Muscle atrophy in critically ill patients : a review of its cause, evaluation, and prevention

J Med Invest. 2020;67(1.2):1-10. doi: 10.2152/jmi.67.1.

Abstract

Critically ill patients exhibit prominent muscle atrophy, which occurs rapidly after ICU admission and leads to poor clinical outcomes. The extent of atrophy differs among muscles as follows: upper limb: 0.7%-2.4% per day, lower limb: 1.2%-3.0% per day, and diaphragm 1.1%-10.9% per day. This atrophy is caused by numerous risk factors such as inflammation, immobilization, nutrition, hyperglycemia, medication, and mechanical ventilation. Muscle atrophy should be monitored noninvasively by ultrasound at the bedside. Ultrasound can assess muscle mass in most patients, although physical assessment is limited to almost half of all critically ill patients due to impaired consciousness. Important strategies to prevent muscle atrophy are physical therapy and electrical muscular stimulation. Electrical muscular stimulation is especially effective for patients with limited physical therapy. Regarding diaphragm atrophy, mechanical ventilation should be adjusted to maintain spontaneous breathing and titrate inspiratory pressure. However, the sufficient timing and amount of nutritional intervention remain unclear. Further investigation is necessary to prevent muscle atrophy and improve long-term outcomes. J. Med. Invest. 67 : 1-10, February, 2020.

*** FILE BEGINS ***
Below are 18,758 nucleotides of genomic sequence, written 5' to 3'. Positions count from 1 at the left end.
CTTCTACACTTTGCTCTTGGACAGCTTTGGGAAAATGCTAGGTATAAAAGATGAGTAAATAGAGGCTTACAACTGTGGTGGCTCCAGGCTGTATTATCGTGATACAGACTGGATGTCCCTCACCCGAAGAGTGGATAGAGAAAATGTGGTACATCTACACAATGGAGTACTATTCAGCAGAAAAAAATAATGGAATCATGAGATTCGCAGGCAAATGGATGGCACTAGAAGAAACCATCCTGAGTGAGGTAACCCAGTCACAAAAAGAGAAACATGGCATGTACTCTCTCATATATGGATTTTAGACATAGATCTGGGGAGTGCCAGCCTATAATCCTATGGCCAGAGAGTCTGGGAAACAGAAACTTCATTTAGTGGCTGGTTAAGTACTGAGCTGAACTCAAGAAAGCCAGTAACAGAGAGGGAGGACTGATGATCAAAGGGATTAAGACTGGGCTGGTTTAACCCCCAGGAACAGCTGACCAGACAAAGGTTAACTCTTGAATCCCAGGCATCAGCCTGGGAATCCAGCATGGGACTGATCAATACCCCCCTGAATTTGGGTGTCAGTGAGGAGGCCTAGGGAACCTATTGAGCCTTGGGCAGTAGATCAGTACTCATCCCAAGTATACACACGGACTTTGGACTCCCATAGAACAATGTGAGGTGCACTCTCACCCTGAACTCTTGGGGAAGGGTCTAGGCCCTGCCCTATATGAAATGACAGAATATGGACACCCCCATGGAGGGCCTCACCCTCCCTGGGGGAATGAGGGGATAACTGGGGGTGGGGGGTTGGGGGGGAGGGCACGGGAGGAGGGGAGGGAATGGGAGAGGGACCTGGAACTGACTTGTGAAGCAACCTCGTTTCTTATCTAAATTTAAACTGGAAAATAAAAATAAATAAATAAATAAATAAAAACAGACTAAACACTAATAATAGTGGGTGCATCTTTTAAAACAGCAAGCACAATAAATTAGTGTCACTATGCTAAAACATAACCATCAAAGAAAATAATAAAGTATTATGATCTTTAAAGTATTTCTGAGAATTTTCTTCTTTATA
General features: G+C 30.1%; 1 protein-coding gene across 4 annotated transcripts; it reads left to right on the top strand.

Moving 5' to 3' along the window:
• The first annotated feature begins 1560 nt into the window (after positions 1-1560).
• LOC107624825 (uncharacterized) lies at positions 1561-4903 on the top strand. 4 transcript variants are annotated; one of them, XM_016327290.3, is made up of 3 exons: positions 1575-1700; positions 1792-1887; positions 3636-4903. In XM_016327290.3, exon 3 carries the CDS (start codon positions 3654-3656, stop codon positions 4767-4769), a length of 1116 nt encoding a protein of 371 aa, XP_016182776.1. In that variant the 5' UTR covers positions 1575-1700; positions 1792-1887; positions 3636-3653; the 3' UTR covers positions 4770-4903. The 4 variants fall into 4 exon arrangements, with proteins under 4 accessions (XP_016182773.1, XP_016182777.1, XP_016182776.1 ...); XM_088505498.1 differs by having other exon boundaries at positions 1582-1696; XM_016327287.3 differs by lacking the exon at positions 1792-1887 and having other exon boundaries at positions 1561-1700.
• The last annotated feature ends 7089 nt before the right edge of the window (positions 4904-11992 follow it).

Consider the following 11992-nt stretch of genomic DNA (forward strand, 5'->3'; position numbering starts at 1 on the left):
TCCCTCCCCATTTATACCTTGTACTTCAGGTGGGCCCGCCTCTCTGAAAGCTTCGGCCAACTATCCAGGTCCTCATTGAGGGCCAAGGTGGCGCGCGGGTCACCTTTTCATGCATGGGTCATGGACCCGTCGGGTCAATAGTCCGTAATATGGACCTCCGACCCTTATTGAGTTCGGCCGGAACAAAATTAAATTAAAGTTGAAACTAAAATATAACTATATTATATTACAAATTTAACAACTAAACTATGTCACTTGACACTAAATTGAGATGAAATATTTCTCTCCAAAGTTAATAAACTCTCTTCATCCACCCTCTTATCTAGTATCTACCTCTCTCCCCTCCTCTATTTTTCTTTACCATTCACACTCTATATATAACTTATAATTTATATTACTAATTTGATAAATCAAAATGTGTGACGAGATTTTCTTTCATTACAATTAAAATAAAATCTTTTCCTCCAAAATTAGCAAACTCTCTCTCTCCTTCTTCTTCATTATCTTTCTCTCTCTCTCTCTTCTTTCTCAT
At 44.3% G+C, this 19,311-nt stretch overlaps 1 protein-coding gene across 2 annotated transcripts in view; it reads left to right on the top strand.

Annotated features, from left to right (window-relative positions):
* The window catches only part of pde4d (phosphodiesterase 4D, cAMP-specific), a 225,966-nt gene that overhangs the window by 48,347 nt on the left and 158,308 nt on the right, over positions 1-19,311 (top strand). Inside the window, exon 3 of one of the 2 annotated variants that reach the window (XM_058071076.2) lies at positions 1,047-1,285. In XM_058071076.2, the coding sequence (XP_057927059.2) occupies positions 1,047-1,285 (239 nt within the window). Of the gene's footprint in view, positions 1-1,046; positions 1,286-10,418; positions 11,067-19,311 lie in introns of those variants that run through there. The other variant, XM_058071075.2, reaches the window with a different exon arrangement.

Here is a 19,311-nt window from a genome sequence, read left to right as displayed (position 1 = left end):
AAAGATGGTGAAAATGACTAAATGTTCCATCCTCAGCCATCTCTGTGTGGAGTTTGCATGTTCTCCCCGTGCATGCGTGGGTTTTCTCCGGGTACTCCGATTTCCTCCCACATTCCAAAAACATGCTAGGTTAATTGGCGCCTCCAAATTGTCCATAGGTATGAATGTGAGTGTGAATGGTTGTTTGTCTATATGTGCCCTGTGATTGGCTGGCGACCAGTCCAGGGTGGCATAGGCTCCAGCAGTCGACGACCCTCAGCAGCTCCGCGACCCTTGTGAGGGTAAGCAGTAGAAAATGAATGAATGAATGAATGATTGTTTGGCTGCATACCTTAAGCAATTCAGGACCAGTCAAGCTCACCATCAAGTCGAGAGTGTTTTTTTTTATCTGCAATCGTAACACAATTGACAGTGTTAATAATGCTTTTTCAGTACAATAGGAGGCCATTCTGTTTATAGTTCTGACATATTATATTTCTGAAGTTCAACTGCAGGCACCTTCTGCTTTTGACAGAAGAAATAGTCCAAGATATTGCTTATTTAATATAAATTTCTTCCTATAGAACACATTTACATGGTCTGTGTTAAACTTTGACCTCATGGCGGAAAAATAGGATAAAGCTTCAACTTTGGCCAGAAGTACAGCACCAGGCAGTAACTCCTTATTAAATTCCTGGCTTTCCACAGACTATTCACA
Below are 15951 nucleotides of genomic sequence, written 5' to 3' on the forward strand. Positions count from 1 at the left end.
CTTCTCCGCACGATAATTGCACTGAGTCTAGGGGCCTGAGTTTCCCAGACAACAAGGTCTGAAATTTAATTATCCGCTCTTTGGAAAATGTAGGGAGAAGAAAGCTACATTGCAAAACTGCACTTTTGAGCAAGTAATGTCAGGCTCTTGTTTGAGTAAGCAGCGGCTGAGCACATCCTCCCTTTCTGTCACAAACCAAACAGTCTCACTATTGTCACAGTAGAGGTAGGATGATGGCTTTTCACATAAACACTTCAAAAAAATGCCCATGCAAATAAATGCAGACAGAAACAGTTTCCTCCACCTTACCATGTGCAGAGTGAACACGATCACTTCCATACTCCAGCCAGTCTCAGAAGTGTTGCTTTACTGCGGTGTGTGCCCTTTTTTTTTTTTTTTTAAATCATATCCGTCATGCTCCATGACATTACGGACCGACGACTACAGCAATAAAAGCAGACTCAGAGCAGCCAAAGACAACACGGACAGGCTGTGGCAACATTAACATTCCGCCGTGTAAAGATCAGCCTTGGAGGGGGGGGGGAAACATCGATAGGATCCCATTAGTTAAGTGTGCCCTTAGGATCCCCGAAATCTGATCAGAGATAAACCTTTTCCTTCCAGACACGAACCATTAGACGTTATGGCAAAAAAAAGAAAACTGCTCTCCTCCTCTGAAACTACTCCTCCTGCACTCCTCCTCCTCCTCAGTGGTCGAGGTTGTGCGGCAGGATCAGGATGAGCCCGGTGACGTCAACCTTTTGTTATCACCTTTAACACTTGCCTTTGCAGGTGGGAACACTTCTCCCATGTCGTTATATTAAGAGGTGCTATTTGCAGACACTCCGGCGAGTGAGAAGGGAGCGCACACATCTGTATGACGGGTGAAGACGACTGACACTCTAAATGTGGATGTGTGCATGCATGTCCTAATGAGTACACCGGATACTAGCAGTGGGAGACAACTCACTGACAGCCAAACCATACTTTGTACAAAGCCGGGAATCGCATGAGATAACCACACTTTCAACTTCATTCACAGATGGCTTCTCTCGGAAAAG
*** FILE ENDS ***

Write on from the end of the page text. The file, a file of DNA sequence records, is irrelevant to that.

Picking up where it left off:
Keywords: diaphragm; electrical muscular stimulation; muscle atrophy; physical therapy; ultrasound.